2008 Best Books for Young Adults
What is Un Lun Dun?
It is London through the looking glass, an urban Wonderland of strange delights where all the lost and broken things of London end up . . . and some of its lost and broken people, too–including Brokkenbroll, boss of the broken umbrellas; Obaday Fing, a tailor whose head is an enormous pin-cushion, and an empty milk carton called Curdle. Un Lun Dun is a place where words are alive, a jungle lurks behind the door of an ordinary house, carnivorous giraffes stalk the streets, and a dark cloud dreams of burning the world. It is a city awaiting its hero, whose coming was prophesied long ago, set down for all time in the pages of a talking book.
When twelve-year-old Zanna and her friend Deeba find a secret entrance leading out of London and into this strange city, it seems that the ancient prophecy is coming true at last. But then things begin to go shockingly wrong.
Praise for Un Lun Dun:
"[O]ne of the most imaginative young adult novels of the post-Potter era.... Most of all, Un Lun Dun is the work of an author fascinated by language, and one who rewards any reader who cares about it half as much as Mieville does."—New York Times Book Review
"For style and inventiveness, turn to Un Lun Dun, by China Mieville, who throws off more imaginative sparks per chapter than most authors can manufacture in a whole book. Mieville sits at the table with Lewis Carroll and Deeba cavorts with another young explorer of topsy-turvy worlds." —The Washington Post Book World
“The authors of children's books have always had remarkable leeway when it comes to echoing the classics. Sometimes the results are merely derivative, but in this case the allusions to Carroll and Baum and Norton Juster and Gaiman only highlight how original Un Lun Dun feels. It hardly seems possible I didn't read this novel and love it at age 12, it brought back so vividly the long, book-drunk days of my late childhood. Like the best children's fiction, Un Lun Dun seems to have always been there, waiting to be discovered.”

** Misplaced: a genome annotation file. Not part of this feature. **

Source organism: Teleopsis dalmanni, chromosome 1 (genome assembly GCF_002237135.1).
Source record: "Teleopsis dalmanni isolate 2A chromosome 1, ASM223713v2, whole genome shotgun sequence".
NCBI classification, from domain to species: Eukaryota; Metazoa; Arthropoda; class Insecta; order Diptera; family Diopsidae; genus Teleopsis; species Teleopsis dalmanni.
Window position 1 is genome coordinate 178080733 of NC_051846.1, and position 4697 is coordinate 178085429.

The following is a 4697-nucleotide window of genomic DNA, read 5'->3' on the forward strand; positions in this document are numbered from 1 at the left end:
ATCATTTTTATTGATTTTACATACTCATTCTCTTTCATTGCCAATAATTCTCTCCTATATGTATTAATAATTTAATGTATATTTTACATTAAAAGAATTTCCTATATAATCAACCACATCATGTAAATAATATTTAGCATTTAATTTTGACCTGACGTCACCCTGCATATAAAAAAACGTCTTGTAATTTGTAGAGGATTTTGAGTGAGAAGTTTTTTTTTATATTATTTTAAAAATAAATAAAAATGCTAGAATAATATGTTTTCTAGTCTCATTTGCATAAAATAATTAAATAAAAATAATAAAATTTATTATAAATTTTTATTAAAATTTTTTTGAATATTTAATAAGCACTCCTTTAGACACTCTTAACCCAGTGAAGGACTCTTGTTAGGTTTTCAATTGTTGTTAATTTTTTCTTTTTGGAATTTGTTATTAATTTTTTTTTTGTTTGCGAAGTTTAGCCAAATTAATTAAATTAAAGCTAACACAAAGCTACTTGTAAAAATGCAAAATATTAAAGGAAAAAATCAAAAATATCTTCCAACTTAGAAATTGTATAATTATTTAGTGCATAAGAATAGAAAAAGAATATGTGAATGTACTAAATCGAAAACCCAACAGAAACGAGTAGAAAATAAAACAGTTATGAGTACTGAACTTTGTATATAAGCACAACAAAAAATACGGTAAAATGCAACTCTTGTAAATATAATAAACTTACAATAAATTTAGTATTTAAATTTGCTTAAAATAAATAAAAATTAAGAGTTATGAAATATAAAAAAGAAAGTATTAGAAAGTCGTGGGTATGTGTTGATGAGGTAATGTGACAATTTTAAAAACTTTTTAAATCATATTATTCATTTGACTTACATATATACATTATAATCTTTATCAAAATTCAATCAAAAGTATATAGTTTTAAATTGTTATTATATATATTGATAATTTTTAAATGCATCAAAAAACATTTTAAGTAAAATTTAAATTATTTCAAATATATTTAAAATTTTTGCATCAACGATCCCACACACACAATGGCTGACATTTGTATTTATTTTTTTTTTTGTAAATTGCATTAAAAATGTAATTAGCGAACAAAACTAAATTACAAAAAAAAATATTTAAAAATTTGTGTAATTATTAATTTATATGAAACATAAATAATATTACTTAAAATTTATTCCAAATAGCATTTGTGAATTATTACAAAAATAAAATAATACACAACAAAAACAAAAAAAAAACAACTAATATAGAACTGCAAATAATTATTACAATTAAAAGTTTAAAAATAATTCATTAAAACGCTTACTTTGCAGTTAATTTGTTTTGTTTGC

“Miéville’s first attempt at writing for young adults is astonishingly good.... Miéville sacrifices none of the maturity and intellectualism of his earlier novels for a cheap read, and the respect with which he treats his young readers is refreshing. It is a sophisticated novel of emotion and social awareness, and it is impossible to leave Unlondon until the last page.”
—Dwain Confer, Lafayette Senior High School
"[Mieville] relies on his formidable storytelling skill for this lenghty yet swiftly moving tale that, with a wink and a nod, cuts through archetypal notions of fate and prophecy." —Publishers Weekly (starred review)
“Miéville’s fantastical city is vivid and splendidly crafted. Who would have thought a milk carton could make such an endearing pet? Or that words, or utterlings, could have a life and form of their own? Fans ... Norton Juster’s The Phantom Tollbooth will love this novel. The story is exceptional and the action moves along at a quick pace.”
—School Library Journal
"Mieville's compelling heroine and her fantastical journey through the labyrinth of a strange London forms that rare book that feels instantly like a classic and yet is thoroughly modern."
— Holly Black, bestselling author of the YA novels TITHE and VALIANT
“A book which shows the world as it truly is: full of marvels and monsters and unexpected opportunities for heroism and magic. UN LUN DUN is delicious, twisty, ferocious fun, a book so crammed with inventions, delights, and unexpected turns that you will want to start reading it over again as soon as you've reached the end.”
— Kelly Link, author of STRANGER THINGS HAPPEN and MAGIC FOR BEGINNERS
WINNER 2008 - YALSA Best Books for Young Adults
WINNER 2008 - New York Public Library Books for the Teen Age
China Miéville is the author of King Rat; Perdido Street Station, which won the Arthur C. Clarke Award and the British Fantasy Award; The Scar, which won the Locus Award and the British Fantasy Award; Iron Council, which won the Locus Award and the Arthur C. Clarke Award; and a collection of short stories, Looking for Jake. He lives and works in London. Un Lun Dun is his first book for younger readers.